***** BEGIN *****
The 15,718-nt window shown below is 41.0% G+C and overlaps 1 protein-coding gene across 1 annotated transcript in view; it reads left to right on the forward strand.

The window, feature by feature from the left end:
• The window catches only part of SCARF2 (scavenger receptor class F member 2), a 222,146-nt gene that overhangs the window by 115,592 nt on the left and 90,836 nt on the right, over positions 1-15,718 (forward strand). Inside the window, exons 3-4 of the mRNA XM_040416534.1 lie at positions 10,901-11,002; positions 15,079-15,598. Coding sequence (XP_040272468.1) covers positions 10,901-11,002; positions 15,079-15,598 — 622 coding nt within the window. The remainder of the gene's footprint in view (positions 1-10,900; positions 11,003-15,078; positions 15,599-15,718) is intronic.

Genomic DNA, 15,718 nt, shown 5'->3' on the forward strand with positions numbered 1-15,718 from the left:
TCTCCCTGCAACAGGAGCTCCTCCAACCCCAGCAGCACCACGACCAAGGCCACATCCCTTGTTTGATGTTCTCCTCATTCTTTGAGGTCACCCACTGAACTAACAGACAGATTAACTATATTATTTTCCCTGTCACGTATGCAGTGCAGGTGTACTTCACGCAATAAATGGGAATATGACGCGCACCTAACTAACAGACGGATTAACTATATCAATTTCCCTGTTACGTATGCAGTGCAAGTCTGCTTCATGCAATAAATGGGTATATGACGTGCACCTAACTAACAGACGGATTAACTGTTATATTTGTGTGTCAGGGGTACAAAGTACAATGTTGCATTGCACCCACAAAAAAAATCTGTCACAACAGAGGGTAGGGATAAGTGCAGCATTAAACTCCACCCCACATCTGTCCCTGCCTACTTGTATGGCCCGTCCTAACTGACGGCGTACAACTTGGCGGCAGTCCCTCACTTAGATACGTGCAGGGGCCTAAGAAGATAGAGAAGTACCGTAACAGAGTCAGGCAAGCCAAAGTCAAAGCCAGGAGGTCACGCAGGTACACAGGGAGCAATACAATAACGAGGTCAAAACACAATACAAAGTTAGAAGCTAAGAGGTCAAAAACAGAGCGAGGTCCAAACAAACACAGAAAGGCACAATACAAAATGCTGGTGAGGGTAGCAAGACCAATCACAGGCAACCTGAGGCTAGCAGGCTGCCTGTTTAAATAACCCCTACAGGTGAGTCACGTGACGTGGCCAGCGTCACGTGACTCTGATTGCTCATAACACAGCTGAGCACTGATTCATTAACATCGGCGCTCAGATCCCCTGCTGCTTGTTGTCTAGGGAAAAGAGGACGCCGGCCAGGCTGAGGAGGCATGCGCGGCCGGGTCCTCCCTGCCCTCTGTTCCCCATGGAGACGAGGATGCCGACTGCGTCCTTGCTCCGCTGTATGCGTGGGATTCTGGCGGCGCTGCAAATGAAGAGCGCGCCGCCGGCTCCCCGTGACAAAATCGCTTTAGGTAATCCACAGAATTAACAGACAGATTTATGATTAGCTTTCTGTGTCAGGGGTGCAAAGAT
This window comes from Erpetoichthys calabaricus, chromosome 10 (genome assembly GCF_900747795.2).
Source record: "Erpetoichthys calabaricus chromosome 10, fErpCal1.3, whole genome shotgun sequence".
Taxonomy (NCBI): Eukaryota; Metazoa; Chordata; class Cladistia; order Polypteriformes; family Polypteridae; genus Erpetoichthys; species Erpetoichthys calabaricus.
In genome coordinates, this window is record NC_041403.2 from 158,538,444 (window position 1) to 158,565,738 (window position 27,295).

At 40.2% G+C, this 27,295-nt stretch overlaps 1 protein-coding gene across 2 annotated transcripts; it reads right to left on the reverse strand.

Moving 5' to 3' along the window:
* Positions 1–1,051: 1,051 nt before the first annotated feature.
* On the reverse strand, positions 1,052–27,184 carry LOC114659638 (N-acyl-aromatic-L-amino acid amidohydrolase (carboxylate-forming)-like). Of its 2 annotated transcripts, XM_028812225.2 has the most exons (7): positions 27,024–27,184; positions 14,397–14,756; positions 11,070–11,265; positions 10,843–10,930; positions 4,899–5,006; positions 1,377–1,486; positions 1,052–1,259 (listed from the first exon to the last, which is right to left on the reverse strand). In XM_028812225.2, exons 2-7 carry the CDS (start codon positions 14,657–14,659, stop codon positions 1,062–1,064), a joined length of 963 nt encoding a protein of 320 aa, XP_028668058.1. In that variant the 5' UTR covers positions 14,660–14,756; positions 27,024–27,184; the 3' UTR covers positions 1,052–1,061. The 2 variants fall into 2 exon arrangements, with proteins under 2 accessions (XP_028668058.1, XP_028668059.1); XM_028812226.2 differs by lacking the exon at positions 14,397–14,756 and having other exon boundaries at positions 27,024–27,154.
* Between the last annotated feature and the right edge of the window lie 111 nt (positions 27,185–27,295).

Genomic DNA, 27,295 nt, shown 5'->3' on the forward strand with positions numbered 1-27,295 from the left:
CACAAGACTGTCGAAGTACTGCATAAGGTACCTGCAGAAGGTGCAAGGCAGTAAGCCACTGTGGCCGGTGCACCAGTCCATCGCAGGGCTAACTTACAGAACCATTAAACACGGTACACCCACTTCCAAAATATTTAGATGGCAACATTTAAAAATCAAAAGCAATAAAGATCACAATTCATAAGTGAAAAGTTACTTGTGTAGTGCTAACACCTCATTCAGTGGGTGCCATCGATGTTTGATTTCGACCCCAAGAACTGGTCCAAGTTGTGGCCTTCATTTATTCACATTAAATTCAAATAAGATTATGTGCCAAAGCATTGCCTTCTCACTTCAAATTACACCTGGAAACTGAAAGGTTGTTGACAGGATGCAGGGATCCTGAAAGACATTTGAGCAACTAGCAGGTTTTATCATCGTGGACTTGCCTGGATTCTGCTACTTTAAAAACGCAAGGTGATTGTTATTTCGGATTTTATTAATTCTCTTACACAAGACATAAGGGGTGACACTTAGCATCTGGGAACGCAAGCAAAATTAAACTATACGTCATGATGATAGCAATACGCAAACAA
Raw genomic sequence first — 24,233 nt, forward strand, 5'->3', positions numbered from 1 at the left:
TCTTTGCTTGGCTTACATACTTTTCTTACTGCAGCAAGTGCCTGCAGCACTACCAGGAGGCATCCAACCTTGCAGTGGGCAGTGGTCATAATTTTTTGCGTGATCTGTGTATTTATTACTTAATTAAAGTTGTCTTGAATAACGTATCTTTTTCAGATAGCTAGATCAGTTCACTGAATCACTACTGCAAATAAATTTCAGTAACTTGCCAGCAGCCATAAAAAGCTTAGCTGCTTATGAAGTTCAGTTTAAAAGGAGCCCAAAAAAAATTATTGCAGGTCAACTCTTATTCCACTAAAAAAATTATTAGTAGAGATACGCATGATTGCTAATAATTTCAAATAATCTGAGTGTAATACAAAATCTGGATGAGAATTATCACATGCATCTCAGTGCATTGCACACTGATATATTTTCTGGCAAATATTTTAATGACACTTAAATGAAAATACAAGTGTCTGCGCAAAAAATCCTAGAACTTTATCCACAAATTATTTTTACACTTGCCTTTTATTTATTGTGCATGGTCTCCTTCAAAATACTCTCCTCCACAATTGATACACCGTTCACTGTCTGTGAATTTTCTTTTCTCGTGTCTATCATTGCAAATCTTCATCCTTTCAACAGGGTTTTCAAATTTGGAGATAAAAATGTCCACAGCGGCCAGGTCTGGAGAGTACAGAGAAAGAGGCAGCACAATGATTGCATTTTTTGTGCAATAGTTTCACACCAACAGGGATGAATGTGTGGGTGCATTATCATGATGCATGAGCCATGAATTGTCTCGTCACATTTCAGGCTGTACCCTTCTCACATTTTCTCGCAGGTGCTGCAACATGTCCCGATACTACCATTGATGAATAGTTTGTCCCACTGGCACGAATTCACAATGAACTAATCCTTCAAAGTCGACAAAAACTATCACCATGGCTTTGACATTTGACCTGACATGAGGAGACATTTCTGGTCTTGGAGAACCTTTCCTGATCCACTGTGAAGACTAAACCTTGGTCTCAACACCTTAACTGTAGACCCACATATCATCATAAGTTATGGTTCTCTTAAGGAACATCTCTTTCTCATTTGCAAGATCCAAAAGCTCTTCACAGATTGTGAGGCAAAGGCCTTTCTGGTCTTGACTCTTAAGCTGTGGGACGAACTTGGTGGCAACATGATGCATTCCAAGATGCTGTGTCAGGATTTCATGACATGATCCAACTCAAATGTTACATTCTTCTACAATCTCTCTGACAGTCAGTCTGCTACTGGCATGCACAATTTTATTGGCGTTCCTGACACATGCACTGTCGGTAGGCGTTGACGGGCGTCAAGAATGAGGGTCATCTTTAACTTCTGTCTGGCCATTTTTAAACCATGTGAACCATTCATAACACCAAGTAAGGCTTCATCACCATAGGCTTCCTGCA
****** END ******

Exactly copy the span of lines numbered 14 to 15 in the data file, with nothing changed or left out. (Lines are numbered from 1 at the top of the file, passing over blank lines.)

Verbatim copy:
* Between the last annotated feature and the right edge of the window lie 111 nt (positions 27,185–27,295).

Genomic DNA, 27,295 nt, shown 5'->3' on the forward strand with positions numbered 1-27,295 from the left: